The purpose of this quantitative correlational study is to determine if employees’ intentions to resign vary depending on generational cohort classification of age or values, and to determine if the relationship between perceived leadership styles and intent to quit are moderated by generational classification (age or values) among licensed physical therapists (LPTs) in the United States. The study includes four research questions and responses from 137 randomly selected LPTs. Hypothesis 1 was tested using Pearson’s correlation coefficient. Hypothesis 2 was tested using stepwise multiple regression analysis. Hypotheses 3 and 4 were tested using multiple linear regression analysis. The findings of the study reveal that two of the interactions are statistically significant. The interaction between age and the modeling the way leadership style score (p = 0.005) is statistically significant, suggesting that age moderates the relationship between anticipated turnover and leadership style. The current research suggests that as cohorts age, the tendency to quit increases but can be reduced by lowering the modeling the way leadership style. The relationship between “influence and advancement” and the challenging the process leadership style score (p = 0.011) is also statistically significant. The statistical significance supports the conclusion that work values influence the relationship between anticipated turnover and leadership style. The study shows that a leader can reduce the effects of the “influence and advancement” work value on intention to quit by adjusting his or her challenge the process leadership style.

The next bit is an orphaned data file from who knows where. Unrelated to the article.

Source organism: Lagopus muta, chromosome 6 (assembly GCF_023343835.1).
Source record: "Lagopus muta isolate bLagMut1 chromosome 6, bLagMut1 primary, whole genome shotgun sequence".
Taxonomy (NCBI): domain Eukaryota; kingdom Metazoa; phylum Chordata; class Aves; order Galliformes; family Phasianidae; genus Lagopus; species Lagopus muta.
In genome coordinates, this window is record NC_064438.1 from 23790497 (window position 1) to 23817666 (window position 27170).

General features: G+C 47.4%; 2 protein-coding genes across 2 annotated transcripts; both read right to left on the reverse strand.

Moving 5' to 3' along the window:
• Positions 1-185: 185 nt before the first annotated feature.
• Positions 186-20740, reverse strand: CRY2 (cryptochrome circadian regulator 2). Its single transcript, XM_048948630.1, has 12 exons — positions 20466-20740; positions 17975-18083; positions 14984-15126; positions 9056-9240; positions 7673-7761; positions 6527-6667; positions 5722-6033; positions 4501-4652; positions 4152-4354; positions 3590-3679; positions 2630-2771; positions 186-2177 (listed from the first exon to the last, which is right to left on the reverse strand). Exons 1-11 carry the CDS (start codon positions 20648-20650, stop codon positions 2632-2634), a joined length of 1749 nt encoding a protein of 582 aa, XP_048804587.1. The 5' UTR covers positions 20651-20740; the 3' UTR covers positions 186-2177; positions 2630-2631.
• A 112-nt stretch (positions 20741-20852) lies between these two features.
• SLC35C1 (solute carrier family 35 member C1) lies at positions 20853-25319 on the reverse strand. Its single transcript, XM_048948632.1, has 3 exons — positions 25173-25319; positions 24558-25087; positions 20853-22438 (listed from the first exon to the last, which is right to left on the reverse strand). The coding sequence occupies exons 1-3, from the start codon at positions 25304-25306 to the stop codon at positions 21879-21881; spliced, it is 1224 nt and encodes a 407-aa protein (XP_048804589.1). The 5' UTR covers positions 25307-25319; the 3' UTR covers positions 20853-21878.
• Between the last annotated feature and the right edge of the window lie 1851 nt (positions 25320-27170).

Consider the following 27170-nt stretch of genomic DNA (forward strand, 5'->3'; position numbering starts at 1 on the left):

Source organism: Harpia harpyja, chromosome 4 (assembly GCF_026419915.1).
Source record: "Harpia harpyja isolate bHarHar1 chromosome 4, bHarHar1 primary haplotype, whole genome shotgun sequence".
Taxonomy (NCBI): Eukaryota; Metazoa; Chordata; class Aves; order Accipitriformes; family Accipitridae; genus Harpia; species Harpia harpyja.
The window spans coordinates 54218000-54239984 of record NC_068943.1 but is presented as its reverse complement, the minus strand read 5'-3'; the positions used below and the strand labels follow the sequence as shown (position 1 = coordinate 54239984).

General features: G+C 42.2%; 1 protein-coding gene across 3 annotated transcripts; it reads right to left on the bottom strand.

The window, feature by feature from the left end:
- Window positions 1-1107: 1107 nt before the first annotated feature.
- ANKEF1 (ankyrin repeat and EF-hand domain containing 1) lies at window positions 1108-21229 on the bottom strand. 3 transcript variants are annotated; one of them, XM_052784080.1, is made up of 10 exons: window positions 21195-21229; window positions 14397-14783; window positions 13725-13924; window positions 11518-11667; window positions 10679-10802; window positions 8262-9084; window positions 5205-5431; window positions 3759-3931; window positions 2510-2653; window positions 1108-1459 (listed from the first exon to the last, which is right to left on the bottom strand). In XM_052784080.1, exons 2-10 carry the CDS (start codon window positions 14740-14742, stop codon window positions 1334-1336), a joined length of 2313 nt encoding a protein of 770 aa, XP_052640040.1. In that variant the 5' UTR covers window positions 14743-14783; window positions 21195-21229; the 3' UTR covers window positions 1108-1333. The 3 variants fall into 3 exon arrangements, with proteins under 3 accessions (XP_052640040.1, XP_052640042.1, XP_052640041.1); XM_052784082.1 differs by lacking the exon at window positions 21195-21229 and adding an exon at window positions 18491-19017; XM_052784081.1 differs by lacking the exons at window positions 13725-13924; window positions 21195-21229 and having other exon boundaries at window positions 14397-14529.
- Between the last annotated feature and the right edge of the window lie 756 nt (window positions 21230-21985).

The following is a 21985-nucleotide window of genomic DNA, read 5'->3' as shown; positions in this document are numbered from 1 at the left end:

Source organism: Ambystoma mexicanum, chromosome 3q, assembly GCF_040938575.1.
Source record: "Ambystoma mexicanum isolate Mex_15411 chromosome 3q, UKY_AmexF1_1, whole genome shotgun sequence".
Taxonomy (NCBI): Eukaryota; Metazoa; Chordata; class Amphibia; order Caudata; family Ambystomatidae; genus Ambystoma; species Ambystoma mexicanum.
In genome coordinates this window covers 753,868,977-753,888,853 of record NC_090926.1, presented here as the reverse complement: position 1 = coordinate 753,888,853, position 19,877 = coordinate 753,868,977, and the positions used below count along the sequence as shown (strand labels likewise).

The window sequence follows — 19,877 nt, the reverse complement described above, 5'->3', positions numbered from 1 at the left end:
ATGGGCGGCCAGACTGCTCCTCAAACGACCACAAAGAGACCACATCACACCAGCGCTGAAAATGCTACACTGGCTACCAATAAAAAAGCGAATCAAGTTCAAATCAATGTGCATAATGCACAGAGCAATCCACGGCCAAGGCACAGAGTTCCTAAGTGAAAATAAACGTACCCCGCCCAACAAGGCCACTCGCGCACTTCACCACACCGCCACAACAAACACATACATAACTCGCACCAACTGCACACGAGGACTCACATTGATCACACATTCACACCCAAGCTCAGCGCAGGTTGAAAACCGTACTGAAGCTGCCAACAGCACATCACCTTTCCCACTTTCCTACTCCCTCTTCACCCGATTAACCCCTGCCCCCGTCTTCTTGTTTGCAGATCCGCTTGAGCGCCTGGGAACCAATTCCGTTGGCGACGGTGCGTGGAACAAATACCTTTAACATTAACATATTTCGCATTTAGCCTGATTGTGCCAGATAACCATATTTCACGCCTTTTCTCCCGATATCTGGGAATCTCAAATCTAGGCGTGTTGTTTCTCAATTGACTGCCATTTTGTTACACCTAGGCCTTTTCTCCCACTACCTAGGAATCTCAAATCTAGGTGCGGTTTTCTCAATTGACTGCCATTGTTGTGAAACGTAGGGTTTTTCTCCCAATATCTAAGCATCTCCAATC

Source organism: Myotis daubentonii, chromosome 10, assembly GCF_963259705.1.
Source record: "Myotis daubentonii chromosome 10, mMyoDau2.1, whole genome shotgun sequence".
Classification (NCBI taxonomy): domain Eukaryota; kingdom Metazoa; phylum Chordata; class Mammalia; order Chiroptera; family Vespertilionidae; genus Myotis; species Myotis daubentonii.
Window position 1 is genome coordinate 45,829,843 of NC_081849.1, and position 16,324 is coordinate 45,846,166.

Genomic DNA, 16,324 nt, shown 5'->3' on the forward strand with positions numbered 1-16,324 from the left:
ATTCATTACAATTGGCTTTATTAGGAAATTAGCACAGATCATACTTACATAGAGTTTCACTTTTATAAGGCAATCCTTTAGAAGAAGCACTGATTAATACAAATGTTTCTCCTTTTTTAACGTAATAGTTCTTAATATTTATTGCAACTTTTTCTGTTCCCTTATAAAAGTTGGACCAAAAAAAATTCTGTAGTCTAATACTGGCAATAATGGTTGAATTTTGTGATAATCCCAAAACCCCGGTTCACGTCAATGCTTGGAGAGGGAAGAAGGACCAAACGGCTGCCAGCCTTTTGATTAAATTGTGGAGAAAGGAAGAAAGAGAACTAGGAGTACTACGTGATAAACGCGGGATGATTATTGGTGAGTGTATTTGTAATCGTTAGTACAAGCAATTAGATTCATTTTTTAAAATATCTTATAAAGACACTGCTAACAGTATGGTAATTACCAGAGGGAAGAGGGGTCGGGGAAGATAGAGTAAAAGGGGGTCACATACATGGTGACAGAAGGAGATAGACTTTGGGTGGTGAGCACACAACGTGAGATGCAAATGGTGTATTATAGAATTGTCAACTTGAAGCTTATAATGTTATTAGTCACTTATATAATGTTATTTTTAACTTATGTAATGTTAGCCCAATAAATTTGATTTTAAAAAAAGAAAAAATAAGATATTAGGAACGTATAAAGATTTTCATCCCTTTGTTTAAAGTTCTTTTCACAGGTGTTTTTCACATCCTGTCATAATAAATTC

|Advisor:||Shriner, William G.|
|School:||University of Phoenix|
|School Location:||United States -- Arizona|
|Source:||DAI-A 72/08, Dissertation Abstracts International|
|Subjects:||Arts Management, Management, Occupational psychology|
|Keywords:||Generational classification, Generational differences, Influence and advancement, Leadership styles, Modeling the way, Physical therapists|
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